Creative Support Models
Toward Better Lives and More Secure Futures for Adults with ASD
Start early, even from childhood, and keep evolving these interrelated strategies. Find more information about these good ideas and practices through searches of this and other websites.
- Focus on abilities more than on deficits, and find strategies based on observations of “what helps?” to balance assessments of “what’s wrong?”
- Respect loving families as the experts on their daughters and sons with ASD and for their uniquely valuable experience and sense of responsibility.
- Encourage self-expression and choices by whatever means. See the humanity, abilities and potential in your son/daughter, however severely challenged. “Listen” to them, even when they do not speak, to understand their point of view and priorities. Observe and record what strategies work best.
- Find and keep friends of various personalities, ages and abilities, who get to know the person very well and can support and continue the parents’ roles.
Friends can support one another as well as the person when organized as a circle or personal support network. Each adult with ASD needs friends and allies in addition to family and those who are paid to be in her/his life.
- Plan with the person, using strategies that consider each person as an individual in working through transitions and envisioning a good life. The more complex the disorder, the more individualized the supports must be.
- Be creative and flexible in setting up key parts of the person’s plan for a good life
Don’t be limited by the traditional service system. Consider what’s really needed and find ways to make it happen. Have a clear understanding of your general goals. But also be open to the opportunities, even serendipity, at some unexpected turns in the path.
- Consider the best kind of living situation for each person
Adults with ASD need choices. A person with hypersensitivities may need her own home, supported in the ways she needs and shared with companions she chooses. Guelph Services for the Autistic (GSA) has pioneered a model of home ownership that includes choice and self-direction by the person, longterm capital investment by the family, support circles and networks, and recruitment and matching of lifesharers and supportive companions.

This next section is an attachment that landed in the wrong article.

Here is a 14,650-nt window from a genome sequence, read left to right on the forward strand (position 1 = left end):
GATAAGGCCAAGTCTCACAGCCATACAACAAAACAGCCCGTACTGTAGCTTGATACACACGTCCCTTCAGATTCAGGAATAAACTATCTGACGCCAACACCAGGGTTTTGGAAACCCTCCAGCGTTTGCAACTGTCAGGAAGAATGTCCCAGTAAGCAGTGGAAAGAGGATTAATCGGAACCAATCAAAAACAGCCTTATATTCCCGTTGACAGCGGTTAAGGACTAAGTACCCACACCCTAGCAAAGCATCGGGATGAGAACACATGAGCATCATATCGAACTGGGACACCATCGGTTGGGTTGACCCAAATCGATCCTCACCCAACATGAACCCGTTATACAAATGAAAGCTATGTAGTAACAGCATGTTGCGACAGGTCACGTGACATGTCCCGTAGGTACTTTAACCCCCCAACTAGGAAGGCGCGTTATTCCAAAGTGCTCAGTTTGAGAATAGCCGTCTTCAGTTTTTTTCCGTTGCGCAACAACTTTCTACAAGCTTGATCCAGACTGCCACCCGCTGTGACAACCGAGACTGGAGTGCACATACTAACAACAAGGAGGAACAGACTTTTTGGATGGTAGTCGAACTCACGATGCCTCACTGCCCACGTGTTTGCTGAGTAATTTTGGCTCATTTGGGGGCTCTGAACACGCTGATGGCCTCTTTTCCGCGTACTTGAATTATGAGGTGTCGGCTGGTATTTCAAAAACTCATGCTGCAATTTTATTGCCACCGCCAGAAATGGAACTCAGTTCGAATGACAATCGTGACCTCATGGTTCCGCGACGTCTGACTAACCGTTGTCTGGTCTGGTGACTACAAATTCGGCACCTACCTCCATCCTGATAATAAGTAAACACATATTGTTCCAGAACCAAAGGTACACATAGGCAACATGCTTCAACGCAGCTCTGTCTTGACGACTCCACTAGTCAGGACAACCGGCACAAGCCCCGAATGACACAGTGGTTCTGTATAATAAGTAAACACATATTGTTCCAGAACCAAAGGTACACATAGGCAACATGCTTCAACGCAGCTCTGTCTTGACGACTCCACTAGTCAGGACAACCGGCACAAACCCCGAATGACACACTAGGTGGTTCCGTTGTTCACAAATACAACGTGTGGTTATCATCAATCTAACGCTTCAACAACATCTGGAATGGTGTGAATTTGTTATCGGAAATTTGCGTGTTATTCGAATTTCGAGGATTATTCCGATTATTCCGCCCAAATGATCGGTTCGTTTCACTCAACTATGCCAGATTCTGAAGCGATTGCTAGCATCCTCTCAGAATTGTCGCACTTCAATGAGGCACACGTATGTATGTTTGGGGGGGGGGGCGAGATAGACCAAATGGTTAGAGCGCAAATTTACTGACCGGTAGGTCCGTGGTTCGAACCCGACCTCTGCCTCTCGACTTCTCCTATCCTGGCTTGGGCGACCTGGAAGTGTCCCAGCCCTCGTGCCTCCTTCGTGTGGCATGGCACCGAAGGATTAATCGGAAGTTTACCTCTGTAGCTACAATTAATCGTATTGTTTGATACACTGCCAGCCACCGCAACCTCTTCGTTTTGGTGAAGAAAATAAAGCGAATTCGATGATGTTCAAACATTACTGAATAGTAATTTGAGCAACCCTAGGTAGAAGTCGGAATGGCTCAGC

- Daily activities should be real and fulfilling and include continued learning, healthful exercise, and contributions to the community
Each person should have a way of life that is uniquely suited to his needs and interests. He should be able to comment and make requests and suggestions. Support workers should be chosen by the focus person and carry out their wishes.
- Constructive co-operation among all involved to support a good, whole life of each person with ASD, including:
- Support to communicate thoughts and choices and to interact with others
- Structured, predictable and familiar environments and routines, adapted as needed to suit each person
- Recognition of and help to cope with sensory stresses and transitions
- Work and recreational-leisure activities that give a sense of accomplishment and being valued
- Opportunities to continue learning
- A safe and caring home supported by companions one chooses
- Adequate and sensitive healthcare services
- Access to all necessary resources and expertise
- Advocates to ensure that rights and needs are respected and not violated, and that existing services are appropriate and adequate.
- A good life must be sustained, beyond the lives of parents
A new mechanism recognized by GSA is the Aroha, an incorporated entity of personal empowerment and support (like a microboard in British Columbia). An Aroha can give good friends of the person and parents the legal powers to strengthen and continue family efforts. An Aroha can own property, and receive and manage resources to match needs and wishes.
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